G. If the tenant proceeds under this section, he may not proceed under section 33-1361 or section 33-1363 as to that breach, except as to damages which occur prior to the tenant proceeding under subsection A or B of this section.

 

H. The rights under this section do not arise until the tenant has given notice to the landlord and such rights do not include the right to repair. Such rights do not arise if the condition was caused by the deliberate or negligent act or omission of the tenant, a member of the tenant's family or other person on the premises with the tenant's consent 

33-1365. Landlord's noncompliance as defense to action for possession or rent; definition

 

A. In an action for possession based upon nonpayment of the rent or in an action for rent where the tenant is in possession, if the landlord is not in compliance with the rental agreement or this chapter, the tenant may counterclaim for any amount which he may recover under the rental agreement or this chapter. In that event after notice and hearing the court from time to time may order the tenant to pay into court all or part of the undisputed rent accrued and all periodic rent thereafter accruing and shall determine the amount due to each party. The party to whom a net amount is owed shall be paid first from the money paid into court and the balance, if any, by the other party. However, if no rent remains due after application of this section, or if the tenant is adjudged to have acted in good faith and satisfies a judgment for rent entered for the landlord, judgment shall be entered for the tenant in the action for possession.

 

B. In an action for rent where the tenant is not in possession, the tenant may counterclaim as provided in subsection A but the tenant is not required to pay any rent into court.

 

33-1366. Fire or casualty damage

 

A. If the dwelling unit or premises are damaged or destroyed by fire or casualty to an extent that enjoyment of the dwelling unit is substantially impaired, the tenant may do either of the following:

 

1. Immediately vacate the premises and notify the landlord in writing within fourteen days thereafter of his intention to terminate the rental agreement, in which case the rental agreement terminates as of the date of vacating.

 

2. If continued occupancy is lawful, vacate any part of the dwelling unit rendered unusable by the fire or casualty, in which case the tenant's liability for rent is reduced in proportion to the diminution in the fair rental value of the dwelling unit.

 

B. If the rental agreement is terminated the landlord shall return all security recoverable under section 33-1321. Accounting for rent in the event of termination or apportionment is to occur as of the date the tenant vacates all or part of the dwelling unit  

 

33-1367. Tenant's remedies for landlord's unlawful ouster, exclusion or diminution of services If the landlord unlawfully removes or excludes the tenant from the premises or wilfully diminishes services to the tenant by interrupting or causing the interruption of electric, gas, water or other essential service to the tenant, the tenant may recover possession or terminate the rental agreement and, in either case, recover an amount not more than two months' periodic rent or twice the actual damages sustained by him, whichever is greater. If the rental agreement is terminated the landlord shall return all security recoverable under section 33-1321.

 

33-1368. Noncompliance with rental agreement by tenant; failure to pay rent; utility discontinuation; liability for guests; definition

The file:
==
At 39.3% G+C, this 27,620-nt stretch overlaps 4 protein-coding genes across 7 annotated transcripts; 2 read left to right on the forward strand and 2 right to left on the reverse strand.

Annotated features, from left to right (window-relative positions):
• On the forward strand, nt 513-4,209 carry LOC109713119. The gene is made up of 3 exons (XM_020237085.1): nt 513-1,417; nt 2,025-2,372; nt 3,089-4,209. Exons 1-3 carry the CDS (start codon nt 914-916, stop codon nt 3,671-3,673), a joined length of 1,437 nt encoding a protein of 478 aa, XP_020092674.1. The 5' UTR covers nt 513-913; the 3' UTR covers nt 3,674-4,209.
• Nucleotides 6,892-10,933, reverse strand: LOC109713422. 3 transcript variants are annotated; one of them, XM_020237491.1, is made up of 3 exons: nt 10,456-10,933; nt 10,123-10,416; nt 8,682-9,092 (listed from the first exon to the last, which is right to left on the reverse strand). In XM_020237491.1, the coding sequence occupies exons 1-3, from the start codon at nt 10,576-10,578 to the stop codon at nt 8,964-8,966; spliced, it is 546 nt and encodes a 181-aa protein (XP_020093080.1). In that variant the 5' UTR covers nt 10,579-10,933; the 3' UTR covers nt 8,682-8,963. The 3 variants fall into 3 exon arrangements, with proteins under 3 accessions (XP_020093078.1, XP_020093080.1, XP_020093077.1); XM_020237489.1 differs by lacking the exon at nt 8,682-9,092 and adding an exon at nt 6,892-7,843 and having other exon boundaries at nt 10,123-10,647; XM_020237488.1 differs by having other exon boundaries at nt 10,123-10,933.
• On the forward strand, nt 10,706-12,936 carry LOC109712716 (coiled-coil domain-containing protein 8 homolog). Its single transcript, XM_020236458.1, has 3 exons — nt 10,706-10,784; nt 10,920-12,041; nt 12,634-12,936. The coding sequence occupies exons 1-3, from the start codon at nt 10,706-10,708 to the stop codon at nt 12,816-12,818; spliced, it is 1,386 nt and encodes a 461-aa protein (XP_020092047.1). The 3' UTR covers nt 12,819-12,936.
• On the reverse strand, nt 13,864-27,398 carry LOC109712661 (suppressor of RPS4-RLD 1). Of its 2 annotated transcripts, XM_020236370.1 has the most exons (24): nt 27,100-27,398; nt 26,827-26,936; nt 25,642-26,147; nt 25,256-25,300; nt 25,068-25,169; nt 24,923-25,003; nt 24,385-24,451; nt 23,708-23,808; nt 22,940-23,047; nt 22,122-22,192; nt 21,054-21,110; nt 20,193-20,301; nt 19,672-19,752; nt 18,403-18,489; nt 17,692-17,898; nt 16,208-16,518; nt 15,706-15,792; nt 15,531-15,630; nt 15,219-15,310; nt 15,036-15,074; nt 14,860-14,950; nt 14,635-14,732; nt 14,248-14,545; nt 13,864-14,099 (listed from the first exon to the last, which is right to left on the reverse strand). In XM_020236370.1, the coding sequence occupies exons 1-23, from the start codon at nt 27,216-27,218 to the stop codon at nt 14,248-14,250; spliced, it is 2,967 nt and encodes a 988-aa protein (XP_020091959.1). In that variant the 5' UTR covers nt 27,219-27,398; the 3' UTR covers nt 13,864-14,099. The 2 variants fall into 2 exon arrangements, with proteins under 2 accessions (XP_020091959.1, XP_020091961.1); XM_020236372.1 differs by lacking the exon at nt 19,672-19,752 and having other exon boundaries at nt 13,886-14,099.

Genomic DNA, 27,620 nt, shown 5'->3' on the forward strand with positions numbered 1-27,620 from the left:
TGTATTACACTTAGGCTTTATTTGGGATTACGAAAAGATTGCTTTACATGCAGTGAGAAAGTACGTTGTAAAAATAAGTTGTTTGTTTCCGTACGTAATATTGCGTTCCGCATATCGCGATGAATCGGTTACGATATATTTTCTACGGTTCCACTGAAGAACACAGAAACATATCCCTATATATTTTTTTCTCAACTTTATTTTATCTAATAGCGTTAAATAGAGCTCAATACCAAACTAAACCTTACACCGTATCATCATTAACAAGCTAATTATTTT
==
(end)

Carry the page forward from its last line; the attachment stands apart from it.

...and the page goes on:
A. Except as provided in this chapter, if there is a material noncompliance by the tenant with the rental agreement, including material falsification of the information provided on the rental application, the landlord may deliver a written notice to the tenant specifying the acts and omissions constituting the breach and that the rental agreement will terminate on a date not less than ten days after receipt of the notice if the breach is not remedied in ten days. For the purposes of this section, material falsification includes the following untrue or misleading information about the:

 

1. Number of occupants in the dwelling unit, pets, income of the prospective tenant, social security number and current employment listed on the application or lease agreement.

 

2. Tenant's criminal records, prior eviction record and current criminal activity. Material falsification of information in this paragraph is not curable under this section. If there is a noncompliance by the tenant with section 33-1341 materially affecting health and safety, the landlord may deliver a written notice to the tenant specifying the acts and omissions constituting the breach and that the rental agreement will terminate on a date not less than five days after receipt of the notice if the breach is not remedied in five days. However, if the breach is remediable by repair or the payment of damages or otherwise, and the tenant adequately remedies the breach before the date specified in the notice, the rental agreement will not terminate. If there is an additional act of these types of noncompliance of the same or a similar nature during the term of the lease after the previous remedy of noncompliance, the landlord may institute a special detainer action pursuant to section 33-1377 ten days after delivery of a written notice advising the tenant that a second noncompliance of the same or a similar nature has occurred. If there is a breach that is both material and irreparable and that occurs on the premises, which may include an illegal discharge of a weapon, homicide as defined in sections 13-1102, 13-1103, 13-1104 and 13-1105, prostitution as prescribed in section 13-3211, criminal street gang activity as prescribed in section 13-105, activity as prohibited in section 13-2308, the unlawful manufacturing, selling, transferring, possessing, using or storing of a controlled substance as defined in section 13-3451, threatening or intimidating as prohibited in section 13- 1202, assault as prohibited in section 13-1203, acts that have been found to constitute a nuisance pursuant to section 12-991 or a breach of the lease agreement that otherwise jeopardizes the health, safety and welfare of the landlord, the landlord's agent or another tenant or involving imminent or actual serious property damage, the landlord may deliver a written notice for immediate termination of the rental agreement and shall proceed under section 33-1377. The foregoing list of actions which may constitute a material and irreparable breach of a tenant’s lease is not exhaustive.